There are many options out there, but there are two that stand above the rest, as far as I’m concerned:
If you want to make sure that the food stays as fresh and cool as possible, PackIt freezable lunch bags are the way to go! You throw the whole bag into the freezer the night before and it will serve as a giant cooling pack all morning long.
And if you want a really classic insulated lunch box, the Lands End lunchboxes are super solid and very reasonably priced! We’ve been using ours for years.
Want to see more of my favorite lunch packing gear? Check out The Scramble Store for a complete selection (along with all my other favorite cooking equipment).
Italian Caprese Pasta Salad
- 16 oz. farfalle pasta (use wheat/gluten-free if needed)
- 1 pint cherry or grape tomatoes halved
- 1 red onion finely diced (about 1 cup)
- 10 - 12 oz. marinated artichoke hearts drained and coarsely chopped
- 8 oz. fresh mozzarella cheese diced (1 1/2 cups)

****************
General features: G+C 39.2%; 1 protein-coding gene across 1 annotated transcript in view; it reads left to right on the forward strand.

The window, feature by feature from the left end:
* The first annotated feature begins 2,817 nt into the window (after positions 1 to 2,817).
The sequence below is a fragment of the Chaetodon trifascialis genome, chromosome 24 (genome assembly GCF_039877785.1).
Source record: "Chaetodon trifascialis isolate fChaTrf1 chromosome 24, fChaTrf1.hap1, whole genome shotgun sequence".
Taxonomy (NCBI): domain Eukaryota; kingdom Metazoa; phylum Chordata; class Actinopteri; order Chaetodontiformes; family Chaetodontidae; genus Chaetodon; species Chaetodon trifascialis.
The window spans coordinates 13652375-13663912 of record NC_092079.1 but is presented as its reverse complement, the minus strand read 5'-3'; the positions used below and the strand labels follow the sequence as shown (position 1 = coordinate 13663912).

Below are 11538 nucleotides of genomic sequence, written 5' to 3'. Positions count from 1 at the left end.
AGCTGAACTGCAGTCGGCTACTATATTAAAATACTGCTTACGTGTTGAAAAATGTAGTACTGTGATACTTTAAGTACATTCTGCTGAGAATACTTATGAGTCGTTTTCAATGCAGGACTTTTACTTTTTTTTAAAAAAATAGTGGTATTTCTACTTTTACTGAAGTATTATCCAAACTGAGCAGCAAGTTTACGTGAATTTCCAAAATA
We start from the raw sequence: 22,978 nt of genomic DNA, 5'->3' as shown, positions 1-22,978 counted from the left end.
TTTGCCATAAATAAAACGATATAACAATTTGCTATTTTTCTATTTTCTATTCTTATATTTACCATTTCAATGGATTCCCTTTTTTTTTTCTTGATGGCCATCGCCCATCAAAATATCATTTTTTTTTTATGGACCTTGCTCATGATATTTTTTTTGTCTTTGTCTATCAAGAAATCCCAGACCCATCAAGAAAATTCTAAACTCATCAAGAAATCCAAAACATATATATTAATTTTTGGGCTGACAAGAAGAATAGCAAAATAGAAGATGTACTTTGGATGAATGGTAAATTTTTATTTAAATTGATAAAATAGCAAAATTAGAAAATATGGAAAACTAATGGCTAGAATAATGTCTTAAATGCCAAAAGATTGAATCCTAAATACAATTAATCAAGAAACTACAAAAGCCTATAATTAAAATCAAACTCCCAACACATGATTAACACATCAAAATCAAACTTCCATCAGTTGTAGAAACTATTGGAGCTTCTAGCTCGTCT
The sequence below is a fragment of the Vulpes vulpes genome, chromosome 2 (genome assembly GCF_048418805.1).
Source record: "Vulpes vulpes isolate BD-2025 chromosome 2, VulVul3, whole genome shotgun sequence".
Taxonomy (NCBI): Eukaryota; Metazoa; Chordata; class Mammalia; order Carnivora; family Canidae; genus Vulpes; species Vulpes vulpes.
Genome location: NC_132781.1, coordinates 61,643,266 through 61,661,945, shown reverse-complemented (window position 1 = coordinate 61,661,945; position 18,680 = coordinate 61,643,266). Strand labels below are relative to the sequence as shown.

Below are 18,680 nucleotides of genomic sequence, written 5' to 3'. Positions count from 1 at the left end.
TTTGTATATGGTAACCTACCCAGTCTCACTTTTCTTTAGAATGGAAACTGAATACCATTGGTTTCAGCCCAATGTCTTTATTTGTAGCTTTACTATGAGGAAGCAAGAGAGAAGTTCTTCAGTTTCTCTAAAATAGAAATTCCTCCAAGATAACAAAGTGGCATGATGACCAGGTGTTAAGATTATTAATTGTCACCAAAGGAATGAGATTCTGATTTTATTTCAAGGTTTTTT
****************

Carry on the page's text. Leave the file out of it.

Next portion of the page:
- 3/4 cup fresh basil thinly sliced
- 1/4 cup extra virgin olive oil
- 1/4 cup balsamic vinegar
- 1 clove garlic minced, about 1/2 tsp.
- 1/2 tsp. salt
- 1/4 tsp. black pepper
- 1/2 tsp. dried basil
- Cook the pasta according to the package directions in salted water until it is al dente, then drain and rinse it in cold water.
- Meanwhile, in a large serving bowl, combine the tomatoes, onions, artichokes, mozzarella, and fresh basil.
- In a large measuring cup, whisk together the oil, vinegar, garlic, salt, pepper, and dried basil. Add the pasta to the serving bowl, pour the dressing over everything and toss to coat.
- Refrigerate it for at least 1 and up to 24 hours before serving.
Want more ideas for feeding your kids? Check out these other resources from The Scramble:
To help make lunches and dinners go smoother in your house, try The Scramble’s meal planning service.